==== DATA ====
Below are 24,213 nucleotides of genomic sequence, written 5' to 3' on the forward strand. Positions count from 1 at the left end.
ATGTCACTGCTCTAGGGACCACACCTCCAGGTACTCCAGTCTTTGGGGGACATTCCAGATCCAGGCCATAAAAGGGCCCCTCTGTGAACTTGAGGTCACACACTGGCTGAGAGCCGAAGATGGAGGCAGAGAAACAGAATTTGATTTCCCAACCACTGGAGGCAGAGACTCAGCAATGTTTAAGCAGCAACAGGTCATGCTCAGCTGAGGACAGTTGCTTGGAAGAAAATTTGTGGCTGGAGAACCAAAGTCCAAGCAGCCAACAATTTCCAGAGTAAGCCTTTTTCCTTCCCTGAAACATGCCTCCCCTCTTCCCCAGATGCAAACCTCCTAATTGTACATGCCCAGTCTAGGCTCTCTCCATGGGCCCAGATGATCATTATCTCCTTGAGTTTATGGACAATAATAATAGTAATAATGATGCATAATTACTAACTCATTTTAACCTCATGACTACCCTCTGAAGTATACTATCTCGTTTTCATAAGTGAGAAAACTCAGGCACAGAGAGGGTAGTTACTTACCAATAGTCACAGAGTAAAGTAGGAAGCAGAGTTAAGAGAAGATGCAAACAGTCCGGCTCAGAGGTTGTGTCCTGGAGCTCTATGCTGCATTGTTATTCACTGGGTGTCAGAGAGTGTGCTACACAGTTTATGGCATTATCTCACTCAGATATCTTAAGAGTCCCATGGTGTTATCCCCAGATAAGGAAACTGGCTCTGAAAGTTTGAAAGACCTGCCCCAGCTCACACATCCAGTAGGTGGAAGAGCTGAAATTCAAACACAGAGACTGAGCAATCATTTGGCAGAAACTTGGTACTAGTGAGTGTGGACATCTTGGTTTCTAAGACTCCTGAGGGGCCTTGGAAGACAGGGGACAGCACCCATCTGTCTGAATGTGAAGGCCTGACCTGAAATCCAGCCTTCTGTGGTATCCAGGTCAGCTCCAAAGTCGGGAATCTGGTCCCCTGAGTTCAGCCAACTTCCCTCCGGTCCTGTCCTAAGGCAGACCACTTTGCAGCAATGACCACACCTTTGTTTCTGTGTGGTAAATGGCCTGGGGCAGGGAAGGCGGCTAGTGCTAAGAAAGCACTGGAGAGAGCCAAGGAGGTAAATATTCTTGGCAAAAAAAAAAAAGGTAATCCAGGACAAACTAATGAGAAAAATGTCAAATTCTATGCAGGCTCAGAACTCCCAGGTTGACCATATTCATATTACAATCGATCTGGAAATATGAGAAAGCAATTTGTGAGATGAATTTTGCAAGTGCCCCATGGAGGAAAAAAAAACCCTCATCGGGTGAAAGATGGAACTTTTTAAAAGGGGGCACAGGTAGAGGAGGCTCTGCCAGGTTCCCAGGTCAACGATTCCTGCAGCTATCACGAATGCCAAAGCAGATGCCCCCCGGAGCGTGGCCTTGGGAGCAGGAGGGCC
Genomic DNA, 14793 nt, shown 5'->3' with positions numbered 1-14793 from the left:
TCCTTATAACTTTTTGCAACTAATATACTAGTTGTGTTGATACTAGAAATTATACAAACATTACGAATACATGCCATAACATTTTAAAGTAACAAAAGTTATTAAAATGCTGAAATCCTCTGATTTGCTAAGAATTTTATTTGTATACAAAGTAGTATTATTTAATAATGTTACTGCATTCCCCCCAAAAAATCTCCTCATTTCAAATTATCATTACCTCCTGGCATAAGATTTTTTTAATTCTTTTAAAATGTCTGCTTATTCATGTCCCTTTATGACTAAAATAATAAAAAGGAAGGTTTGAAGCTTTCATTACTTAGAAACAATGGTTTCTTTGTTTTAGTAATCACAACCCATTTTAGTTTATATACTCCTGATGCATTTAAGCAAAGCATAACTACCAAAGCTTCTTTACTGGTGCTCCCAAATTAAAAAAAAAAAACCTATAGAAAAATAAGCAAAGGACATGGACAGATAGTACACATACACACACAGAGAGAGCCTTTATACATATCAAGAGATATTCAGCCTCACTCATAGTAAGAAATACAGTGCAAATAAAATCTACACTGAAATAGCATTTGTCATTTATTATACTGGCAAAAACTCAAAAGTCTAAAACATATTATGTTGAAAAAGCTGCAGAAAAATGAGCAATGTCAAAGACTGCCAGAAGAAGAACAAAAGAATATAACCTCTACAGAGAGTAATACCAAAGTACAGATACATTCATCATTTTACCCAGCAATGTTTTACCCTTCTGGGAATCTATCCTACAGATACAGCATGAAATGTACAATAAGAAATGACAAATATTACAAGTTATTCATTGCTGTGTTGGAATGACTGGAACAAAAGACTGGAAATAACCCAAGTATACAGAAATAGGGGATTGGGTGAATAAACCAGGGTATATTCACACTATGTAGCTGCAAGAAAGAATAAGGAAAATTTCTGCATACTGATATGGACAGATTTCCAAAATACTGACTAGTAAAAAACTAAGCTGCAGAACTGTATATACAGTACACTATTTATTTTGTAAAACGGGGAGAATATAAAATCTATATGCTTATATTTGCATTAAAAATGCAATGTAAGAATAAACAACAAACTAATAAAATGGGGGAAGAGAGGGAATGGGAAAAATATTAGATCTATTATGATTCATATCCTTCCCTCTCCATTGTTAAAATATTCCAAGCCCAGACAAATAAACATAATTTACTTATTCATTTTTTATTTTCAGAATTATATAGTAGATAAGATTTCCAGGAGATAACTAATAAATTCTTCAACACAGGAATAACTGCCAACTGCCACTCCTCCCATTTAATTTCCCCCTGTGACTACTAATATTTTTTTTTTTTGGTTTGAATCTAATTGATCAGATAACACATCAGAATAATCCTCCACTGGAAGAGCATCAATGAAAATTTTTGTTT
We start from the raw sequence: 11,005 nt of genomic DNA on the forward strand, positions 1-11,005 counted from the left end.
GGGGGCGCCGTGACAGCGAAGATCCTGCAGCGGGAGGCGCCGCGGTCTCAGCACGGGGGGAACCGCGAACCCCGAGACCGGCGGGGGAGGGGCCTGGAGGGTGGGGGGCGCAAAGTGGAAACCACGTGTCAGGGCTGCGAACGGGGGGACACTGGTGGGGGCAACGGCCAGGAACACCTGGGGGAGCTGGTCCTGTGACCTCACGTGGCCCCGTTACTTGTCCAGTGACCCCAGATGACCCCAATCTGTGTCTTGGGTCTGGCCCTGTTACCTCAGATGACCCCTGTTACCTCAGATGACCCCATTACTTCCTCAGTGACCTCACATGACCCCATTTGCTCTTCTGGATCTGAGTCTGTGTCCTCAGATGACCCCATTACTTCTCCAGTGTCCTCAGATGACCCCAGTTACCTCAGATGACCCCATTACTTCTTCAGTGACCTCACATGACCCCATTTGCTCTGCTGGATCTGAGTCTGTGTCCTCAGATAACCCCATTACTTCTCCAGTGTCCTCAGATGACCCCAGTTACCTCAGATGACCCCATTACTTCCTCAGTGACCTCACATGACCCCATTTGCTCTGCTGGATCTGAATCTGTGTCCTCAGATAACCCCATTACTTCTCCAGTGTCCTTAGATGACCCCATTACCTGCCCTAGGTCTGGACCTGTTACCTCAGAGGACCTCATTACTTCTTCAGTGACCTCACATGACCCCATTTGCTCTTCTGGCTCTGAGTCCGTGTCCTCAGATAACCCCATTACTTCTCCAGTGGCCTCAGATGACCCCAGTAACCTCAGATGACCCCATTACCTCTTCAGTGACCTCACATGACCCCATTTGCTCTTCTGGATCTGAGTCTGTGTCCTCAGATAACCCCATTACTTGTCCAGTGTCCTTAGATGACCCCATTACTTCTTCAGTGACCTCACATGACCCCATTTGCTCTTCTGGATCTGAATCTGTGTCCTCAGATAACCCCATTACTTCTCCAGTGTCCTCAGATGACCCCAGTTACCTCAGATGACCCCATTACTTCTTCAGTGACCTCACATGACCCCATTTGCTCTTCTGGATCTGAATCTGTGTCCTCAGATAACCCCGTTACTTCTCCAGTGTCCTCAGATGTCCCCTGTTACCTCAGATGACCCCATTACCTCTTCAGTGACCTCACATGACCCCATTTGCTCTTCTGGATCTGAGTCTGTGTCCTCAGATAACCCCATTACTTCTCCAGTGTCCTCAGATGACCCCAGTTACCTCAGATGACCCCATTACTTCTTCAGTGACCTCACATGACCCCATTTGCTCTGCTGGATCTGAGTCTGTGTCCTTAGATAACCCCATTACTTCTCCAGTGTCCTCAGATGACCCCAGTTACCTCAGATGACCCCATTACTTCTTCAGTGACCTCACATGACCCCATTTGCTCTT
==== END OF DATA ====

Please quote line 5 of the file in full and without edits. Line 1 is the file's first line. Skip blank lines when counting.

We start from the raw sequence: 11,005 nt of genomic DNA on the forward strand, positions 1-11,005 counted from the left end.